The year 2020 started normal.
Every weekday, I go to office.
Three times a week, I pump those muscles at the gym.
Every four days, I visit the grocery store to pick up a loaf of bread, along with other ingredients.
Every Friday evening, I have a video chat with my family.
🕒 12 Timezones Away — 3 Timezones Away — Oops, It's Here
The first sign of problem occurred on Chinese New Year's Day.
Traditionally, my mother's extended family would have an annual gathering during the holidays.
However, my mother informed me that their gathering has been canceled, because there's a Coronavirus outbreak in parts of China.
I thought, well, this doesn't affect me, because I live in Maryland USA, 12 timezones away from China.
The next week, China entered a lock down due to the spreading virus.
My father found himself relying more on grocery delivery services.
A difference from what I observed in 2017 is that, the gated community is not allowing delivery persons to enter the neighborhood, and my father has to collect his deliveries at the neighborhood entrance.
At the same time, I heard on Twitter that the Coronavirus has reached the Chinese community in Seattle, 3 timezones from me.
In early March, the Coronavirus reached Maryland.
A week later, public schools are being closed.
This is when things started to get serious.
This article shows how to get started with NDNts, Named Data Networking (NDN) libraries for the modern web.
Prepare the System
This guide is written for Ubuntu 18.04 operating system.
If you have a Windows PC, you can enable Windows Subsystem for Linux and install Ubuntu 18.04 from the Microsoft Store.
If you have a Macbook or a Linux machine other than Ubuntu 18.04, you can install Vagrant, and create a virtual machine using bento/ubuntu-18.04 template.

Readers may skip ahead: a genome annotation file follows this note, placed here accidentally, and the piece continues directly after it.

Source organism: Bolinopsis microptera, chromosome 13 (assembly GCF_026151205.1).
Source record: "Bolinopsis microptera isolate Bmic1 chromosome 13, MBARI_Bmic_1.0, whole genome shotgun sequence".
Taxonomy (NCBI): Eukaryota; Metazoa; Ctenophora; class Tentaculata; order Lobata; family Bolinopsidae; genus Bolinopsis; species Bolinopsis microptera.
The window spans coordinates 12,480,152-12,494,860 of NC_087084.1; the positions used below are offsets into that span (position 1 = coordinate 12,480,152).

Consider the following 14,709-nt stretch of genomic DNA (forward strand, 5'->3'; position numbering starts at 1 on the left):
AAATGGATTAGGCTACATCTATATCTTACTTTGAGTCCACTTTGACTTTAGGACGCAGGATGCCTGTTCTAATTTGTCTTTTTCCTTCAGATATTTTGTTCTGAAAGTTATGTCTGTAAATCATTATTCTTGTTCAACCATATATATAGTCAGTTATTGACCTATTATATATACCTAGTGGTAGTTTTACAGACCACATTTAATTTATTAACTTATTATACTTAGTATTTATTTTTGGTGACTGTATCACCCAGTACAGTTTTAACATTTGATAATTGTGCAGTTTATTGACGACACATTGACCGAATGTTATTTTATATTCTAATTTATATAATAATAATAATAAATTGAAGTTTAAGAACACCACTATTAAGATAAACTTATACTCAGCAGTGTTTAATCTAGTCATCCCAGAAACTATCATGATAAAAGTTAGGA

All steps below should be executed inside Ubuntu 18.04 environment.
To use NDNts, you must have Node.js.
As of this writing, NDNts works best with Node.js 14.x, and you should install that version.
The easiest way to install Node.js is through Node Version Manager (nvm).
To install nvm and then install Node.js, type the following commands in Ubuntu 18.04 terminal:
$ wget -qO- https://raw.githubusercontent.com/nvm-sh/nvm/v0.35.3/install.sh | bash
$ nvm install 14
Now using node v14.2.0 (npm v6.14.4)
NDNph is my latest Named Data Networking (NDN) client library.
This article gives an overview of this library.
History and Motivation
In 2016, I started esp8266ndn.
It contains a copy of ndn-cpp-lite, UCLA REMAP's C++ library that does not use dynamic memory allocations.
I then added integrations with ESP8266's network stack and crypto functions, making esp8266ndn the first NDN library that works on the ESP8266 microcontroller.
Using this library, I built several projects, including a wearable jewelry and a call button.
University of Memphis also deployed several sensor nodes using esp8266ndn.